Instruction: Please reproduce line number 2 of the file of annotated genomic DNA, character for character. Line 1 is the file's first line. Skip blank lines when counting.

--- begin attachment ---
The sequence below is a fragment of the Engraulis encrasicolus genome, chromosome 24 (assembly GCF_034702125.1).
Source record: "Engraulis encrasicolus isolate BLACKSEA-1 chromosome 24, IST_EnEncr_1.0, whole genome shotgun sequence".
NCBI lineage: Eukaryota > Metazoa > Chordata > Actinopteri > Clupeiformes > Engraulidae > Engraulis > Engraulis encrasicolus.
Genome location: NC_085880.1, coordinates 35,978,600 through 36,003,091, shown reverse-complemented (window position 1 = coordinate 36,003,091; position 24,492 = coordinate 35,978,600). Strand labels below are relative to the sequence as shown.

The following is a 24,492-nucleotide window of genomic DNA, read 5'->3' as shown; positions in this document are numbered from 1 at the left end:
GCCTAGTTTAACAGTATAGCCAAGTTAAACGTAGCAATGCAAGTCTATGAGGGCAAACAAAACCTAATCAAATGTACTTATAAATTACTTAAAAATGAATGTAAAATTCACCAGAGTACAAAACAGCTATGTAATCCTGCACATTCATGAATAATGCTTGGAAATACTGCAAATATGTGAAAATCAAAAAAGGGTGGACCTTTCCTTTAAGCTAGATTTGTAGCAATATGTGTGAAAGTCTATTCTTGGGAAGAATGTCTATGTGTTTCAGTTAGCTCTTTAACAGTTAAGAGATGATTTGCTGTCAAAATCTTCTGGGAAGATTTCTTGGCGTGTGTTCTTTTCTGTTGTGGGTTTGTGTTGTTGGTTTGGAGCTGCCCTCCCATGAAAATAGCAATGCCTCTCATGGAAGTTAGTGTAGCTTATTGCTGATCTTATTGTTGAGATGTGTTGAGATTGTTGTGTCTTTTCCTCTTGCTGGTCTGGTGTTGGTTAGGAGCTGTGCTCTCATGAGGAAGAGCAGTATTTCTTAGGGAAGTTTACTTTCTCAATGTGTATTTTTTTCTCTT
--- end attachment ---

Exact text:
Source record: "Engraulis encrasicolus isolate BLACKSEA-1 chromosome 24, IST_EnEncr_1.0, whole genome shotgun sequence".